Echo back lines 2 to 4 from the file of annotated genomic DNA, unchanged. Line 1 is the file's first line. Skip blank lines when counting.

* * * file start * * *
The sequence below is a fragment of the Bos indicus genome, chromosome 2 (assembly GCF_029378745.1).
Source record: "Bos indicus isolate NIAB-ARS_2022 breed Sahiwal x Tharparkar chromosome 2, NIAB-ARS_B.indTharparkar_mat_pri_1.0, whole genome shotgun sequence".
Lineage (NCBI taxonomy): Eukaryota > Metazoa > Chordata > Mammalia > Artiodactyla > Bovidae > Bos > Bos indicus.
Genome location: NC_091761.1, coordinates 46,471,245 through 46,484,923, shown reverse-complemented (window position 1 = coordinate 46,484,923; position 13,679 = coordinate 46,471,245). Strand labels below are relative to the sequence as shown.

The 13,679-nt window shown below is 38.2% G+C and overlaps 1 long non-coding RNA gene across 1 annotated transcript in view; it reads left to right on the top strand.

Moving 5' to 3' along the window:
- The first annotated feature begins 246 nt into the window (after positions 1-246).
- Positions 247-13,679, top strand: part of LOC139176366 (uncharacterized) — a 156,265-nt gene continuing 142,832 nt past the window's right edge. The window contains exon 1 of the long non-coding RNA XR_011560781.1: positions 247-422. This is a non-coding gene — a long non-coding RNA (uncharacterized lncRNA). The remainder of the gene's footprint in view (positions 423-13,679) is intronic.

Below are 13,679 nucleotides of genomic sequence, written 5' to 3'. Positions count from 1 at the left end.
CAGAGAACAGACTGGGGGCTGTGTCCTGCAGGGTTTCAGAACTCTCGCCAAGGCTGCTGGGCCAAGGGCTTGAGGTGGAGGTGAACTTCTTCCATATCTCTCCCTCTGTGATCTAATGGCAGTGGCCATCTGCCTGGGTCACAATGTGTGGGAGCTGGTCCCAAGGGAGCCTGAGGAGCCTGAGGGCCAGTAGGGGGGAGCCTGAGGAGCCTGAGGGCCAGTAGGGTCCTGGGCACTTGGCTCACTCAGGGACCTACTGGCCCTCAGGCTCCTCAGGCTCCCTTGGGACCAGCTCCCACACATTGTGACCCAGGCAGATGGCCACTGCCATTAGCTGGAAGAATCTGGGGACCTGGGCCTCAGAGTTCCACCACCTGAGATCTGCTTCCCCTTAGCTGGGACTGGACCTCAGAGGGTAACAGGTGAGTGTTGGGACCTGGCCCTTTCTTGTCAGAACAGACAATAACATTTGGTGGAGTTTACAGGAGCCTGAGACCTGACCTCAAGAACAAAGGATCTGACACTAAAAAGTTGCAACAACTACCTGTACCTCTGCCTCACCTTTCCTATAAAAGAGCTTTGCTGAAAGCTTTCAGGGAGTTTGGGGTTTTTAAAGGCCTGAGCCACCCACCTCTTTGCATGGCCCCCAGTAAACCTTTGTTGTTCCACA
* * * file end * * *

Source record: "Bos indicus isolate NIAB-ARS_2022 breed Sahiwal x Tharparkar chromosome 2, NIAB-ARS_B.indTharparkar_mat_pri_1.0, whole genome shotgun sequence".
Lineage (NCBI taxonomy): Eukaryota > Metazoa > Chordata > Mammalia > Artiodactyla > Bovidae > Bos > Bos indicus.
Genome location: NC_091761.1, coordinates 46,471,245 through 46,484,923, shown reverse-complemented (window position 1 = coordinate 46,484,923; position 13,679 = coordinate 46,471,245). Strand labels below are relative to the sequence as shown.